Flip Flop Philosopy on Musica Sacra
  • francisfrancis
    Posts: 8,940
    Our organization is one totally dedicated to Sacred Music. The question has been asked over and over, “What is sacred music?”

    Almost inevitably the discussion begins at the formulation of theoretical approach, dissection of execution, methods and schools of thought, instrumentation, vocalization, and so on.

    I propose that although these are essential to our very gathering, they are merely the tools necessary to the FIRST word in the phrase, “Sacred Music”. They are the filagree on the manuscript, that which joins humanity to heaven, soul to spirit, in essence the beauty and form of the element that it wholly serves, the Sacred. And when everything is dissected from the amalgamation of that wonderful and highest art, the heart of musica sacra is truly the prayer. All else serves the prayer and the pray-er. Our task is to guild the heart with an incense of sound, the ‘musica’. It can never be an end to itself. In Corinthians we are reminded that “if we sing with the tongue of men and angels but have not love, we are a clanging cymbal.” Therefore, beauty alone without love is hollow. Empty.

    God FIRST wants the Sacred Love of our hearts, and only then can it be wrapped in the incense of the “musica” to find its true merit and value in the Kingdom of God. We must never forget this principle. Sometimes we get it flip flopped and think that beauty alone is the goal or aim of our art. No, God alone is our goal and aim. When that is our impetus, then the beauty of our art can truly be whole, inspiring, timeless and mystical, and only then can it summon a heavenly corterie.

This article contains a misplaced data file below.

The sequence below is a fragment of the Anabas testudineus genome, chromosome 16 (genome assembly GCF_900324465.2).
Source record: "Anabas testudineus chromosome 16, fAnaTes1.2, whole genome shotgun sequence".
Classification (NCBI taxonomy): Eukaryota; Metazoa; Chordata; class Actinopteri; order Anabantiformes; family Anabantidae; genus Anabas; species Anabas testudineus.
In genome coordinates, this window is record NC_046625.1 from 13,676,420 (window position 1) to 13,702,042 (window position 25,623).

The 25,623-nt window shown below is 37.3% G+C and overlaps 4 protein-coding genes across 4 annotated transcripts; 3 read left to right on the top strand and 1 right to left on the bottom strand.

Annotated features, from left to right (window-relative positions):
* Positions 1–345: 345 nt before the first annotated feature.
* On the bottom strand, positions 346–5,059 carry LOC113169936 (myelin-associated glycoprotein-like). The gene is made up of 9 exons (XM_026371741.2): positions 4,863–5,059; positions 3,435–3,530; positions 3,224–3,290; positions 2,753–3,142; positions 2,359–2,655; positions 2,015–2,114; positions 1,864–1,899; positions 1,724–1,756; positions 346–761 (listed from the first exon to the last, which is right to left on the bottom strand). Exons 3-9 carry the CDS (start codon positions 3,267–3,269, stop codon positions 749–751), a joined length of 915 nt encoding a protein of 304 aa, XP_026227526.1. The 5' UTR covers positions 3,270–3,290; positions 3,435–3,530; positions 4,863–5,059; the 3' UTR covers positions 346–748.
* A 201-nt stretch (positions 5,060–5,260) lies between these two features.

Thanked by 1bhcordova
  • CGM
    Posts: 490
    Let us not forget, though, that God, who can be known through his transcendentals of Goodness, Truth, and Beauty, can in fact be experienced through beauty — which is why we have to strive to make our sacred music as beautiful as possible, in order to facilitate that encounter with the divine, for the congregation even moreso than for the musicians.

    So I agree that the pray-er who is also a musician must have his heart in the right place, and I agree with St. Paul that beauty without love is empty, and yet I would counter that beauty has its own power to move and elevate hearts, and it should be cultivated for the transcendental — a path to God, and a characteristic of God — that it is.

    In other words, as with so many things Catholic, beauty is not an either/or, but a both/and.
    Thanked by 2Caleferink francis
  • CatherineS
    Posts: 502
    I would suggest, perhaps erroneously, that if and when something beautiful is produced by someone with a corrupt heart, it is only by God's mercy that the beauty can be experienced or have some holy impact, despite the corruption. But God can also work miracles in ugliness - how many famous conversions took place while a person was in the midst of suffering, illness, imprisoned, outcast, lost, or in some other ugly context where one might expect a person to suffer despair and misery? But instead they were somehow touched by a direct knowledge of God's love and mercy.